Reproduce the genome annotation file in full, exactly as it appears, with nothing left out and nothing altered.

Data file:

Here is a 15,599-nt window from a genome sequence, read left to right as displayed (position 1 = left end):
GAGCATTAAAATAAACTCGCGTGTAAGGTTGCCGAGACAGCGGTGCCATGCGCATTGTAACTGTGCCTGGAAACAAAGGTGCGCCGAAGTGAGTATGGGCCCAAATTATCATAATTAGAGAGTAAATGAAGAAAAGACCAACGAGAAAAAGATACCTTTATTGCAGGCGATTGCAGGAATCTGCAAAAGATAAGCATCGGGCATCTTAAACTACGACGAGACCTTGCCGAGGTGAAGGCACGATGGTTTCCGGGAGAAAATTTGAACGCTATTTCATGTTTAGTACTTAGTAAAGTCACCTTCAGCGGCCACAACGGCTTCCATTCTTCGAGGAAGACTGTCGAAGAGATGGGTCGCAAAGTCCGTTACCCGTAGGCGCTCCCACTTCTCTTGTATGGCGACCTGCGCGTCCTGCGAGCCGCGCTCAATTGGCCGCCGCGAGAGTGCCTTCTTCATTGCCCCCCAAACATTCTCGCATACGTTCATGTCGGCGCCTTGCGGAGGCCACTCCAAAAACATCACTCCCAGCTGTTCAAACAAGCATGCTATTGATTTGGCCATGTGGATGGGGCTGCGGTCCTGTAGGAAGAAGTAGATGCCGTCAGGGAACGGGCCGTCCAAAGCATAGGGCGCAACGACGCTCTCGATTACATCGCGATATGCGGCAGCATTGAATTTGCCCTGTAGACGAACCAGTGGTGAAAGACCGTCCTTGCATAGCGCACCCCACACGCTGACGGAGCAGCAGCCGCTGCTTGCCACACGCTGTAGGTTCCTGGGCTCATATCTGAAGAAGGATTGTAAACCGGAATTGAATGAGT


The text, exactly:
Here is a 15,599-nt window from a genome sequence, read left to right as displayed (position 1 = left end):
GAGCATTAAAATAAACTCGCGTGTAAGGTTGCCGAGACAGCGGTGCCATGCGCATTGTAACTGTGCCTGGAAACAAAGGTGCGCCGAAGTGAGTATGGGCCCAAATTATCATAATTAGAGAGTAAATGAAGAAAAGACCAACGAGAAAAAGATACCTTTATTGCAGGCGATTGCAGGAATCTGCAAAAGATAAGCATCGGGCATCTTAAACTACGACGAGACCTTGCCGAGGTGAAGGCACGATGGTTTCCGGGAGAAAATTTGAACGCTATTTCATGTTTAGTACTTAGTAAAGTCACCTTCAGCGGCCACAACGGCTTCCATTCTTCGAGGAAGACTGTCGAAGAGATGGGTCGCAAAGTCCGTTACCCGTAGGCGCTCCCACTTCTCTTGTATGGCGACCTGCGCGTCCTGCGAGCCGCGCTCAATTGGCCGCCGCGAGAGTGCCTTCTTCATTGCCCCCCAAACATTCTCGCATACGTTCATGTCGGCGCCTTGCGGAGGCCACTCCAAAAACATCACTCCCAGCTGTTCAAACAAGCATGCTATTGATTTGGCCATGTGGATGGGGCTGCGGTCCTGTAGGAAGAAGTAGATGCCGTCAGGGAACGGGCCGTCCAAAGCATAGGGCGCAACGACGCTCTCGATTACATCGCGATATGCGGCAGCATTGAATTTGCCCTGTAGACGAACCAGTGGTGAAAGACCGTCCTTGCATAGCGCACCCCACACGCTGACGGAGCAGCAGCCGCTGCTTGCCACACGCTGTAGGTTCCTGGGCTCATATCTGAAGAAGGATTGTAAACCGGAATTGAATGAGT